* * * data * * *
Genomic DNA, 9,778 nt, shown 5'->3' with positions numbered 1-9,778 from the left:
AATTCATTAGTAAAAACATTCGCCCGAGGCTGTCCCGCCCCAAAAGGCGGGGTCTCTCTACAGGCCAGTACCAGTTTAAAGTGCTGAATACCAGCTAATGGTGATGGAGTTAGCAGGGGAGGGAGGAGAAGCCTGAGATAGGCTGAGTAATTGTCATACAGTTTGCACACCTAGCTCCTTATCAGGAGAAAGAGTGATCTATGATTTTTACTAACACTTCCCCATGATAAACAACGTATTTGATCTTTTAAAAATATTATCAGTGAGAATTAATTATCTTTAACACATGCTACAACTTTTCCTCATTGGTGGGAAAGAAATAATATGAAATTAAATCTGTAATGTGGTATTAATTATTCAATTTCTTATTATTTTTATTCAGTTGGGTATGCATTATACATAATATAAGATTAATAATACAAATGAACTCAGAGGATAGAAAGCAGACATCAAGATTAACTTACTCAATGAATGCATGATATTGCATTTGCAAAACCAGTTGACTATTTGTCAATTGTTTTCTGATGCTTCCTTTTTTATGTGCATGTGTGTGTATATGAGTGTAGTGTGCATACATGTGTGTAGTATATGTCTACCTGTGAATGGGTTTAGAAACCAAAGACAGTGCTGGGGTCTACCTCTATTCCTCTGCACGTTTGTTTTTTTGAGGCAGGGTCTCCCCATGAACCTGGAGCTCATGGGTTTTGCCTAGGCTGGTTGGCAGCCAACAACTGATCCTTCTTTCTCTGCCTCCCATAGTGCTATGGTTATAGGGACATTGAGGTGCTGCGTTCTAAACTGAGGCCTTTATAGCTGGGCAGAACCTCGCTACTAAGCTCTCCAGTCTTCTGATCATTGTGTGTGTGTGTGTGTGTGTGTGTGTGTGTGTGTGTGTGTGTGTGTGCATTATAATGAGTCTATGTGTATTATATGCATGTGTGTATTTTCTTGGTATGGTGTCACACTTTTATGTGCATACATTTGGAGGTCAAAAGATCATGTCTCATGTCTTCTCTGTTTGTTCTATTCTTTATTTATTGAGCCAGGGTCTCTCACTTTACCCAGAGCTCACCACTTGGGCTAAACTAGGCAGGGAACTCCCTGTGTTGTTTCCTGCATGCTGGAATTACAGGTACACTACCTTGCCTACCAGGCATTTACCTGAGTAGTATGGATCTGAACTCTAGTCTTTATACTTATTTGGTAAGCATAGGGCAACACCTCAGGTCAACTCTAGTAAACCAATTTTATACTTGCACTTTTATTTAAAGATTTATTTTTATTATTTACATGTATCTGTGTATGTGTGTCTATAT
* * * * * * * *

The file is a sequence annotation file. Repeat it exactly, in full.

Genomic DNA, 9,778 nt, shown 5'->3' with positions numbered 1-9,778 from the left:
AATTCATTAGTAAAAACATTCGCCCGAGGCTGTCCCGCCCCAAAAGGCGGGGTCTCTCTACAGGCCAGTACCAGTTTAAAGTGCTGAATACCAGCTAATGGTGATGGAGTTAGCAGGGGAGGGAGGAGAAGCCTGAGATAGGCTGAGTAATTGTCATACAGTTTGCACACCTAGCTCCTTATCAGGAGAAAGAGTGATCTATGATTTTTACTAACACTTCCCCATGATAAACAACGTATTTGATCTTTTAAAAATATTATCAGTGAGAATTAATTATCTTTAACACATGCTACAACTTTTCCTCATTGGTGGGAAAGAAATAATATGAAATTAAATCTGTAATGTGGTATTAATTATTCAATTTCTTATTATTTTTATTCAGTTGGGTATGCATTATACATAATATAAGATTAATAATACAAATGAACTCAGAGGATAGAAAGCAGACATCAAGATTAACTTACTCAATGAATGCATGATATTGCATTTGCAAAACCAGTTGACTATTTGTCAATTGTTTTCTGATGCTTCCTTTTTTATGTGCATGTGTGTGTATATGAGTGTAGTGTGCATACATGTGTGTAGTATATGTCTACCTGTGAATGGGTTTAGAAACCAAAGACAGTGCTGGGGTCTACCTCTATTCCTCTGCACGTTTGTTTTTTTGAGGCAGGGTCTCCCCATGAACCTGGAGCTCATGGGTTTTGCCTAGGCTGGTTGGCAGCCAACAACTGATCCTTCTTTCTCTGCCTCCCATAGTGCTATGGTTATAGGGACATTGAGGTGCTGCGTTCTAAACTGAGGCCTTTATAGCTGGGCAGAACCTCGCTACTAAGCTCTCCAGTCTTCTGATCATTGTGTGTGTGTGTGTGTGTGTGTGTGTGTGTGTGTGTGTGTGTGTGTGCATTATAATGAGTCTATGTGTATTATATGCATGTGTGTATTTTCTTGGTATGGTGTCACACTTTTATGTGCATACATTTGGAGGTCAAAAGATCATGTCTCATGTCTTCTCTGTTTGTTCTATTCTTTATTTATTGAGCCAGGGTCTCTCACTTTACCCAGAGCTCACCACTTGGGCTAAACTAGGCAGGGAACTCCCTGTGTTGTTTCCTGCATGCTGGAATTACAGGTACACTACCTTGCCTACCAGGCATTTACCTGAGTAGTATGGATCTGAACTCTAGTCTTTATACTTATTTGGTAAGCATAGGGCAACACCTCAGGTCAACTCTAGTAAACCAATTTTATACTTGCACTTTTATTTAAAGATTTATTTTTATTATTTACATGTATCTGTGTATGTGTGTCTATAT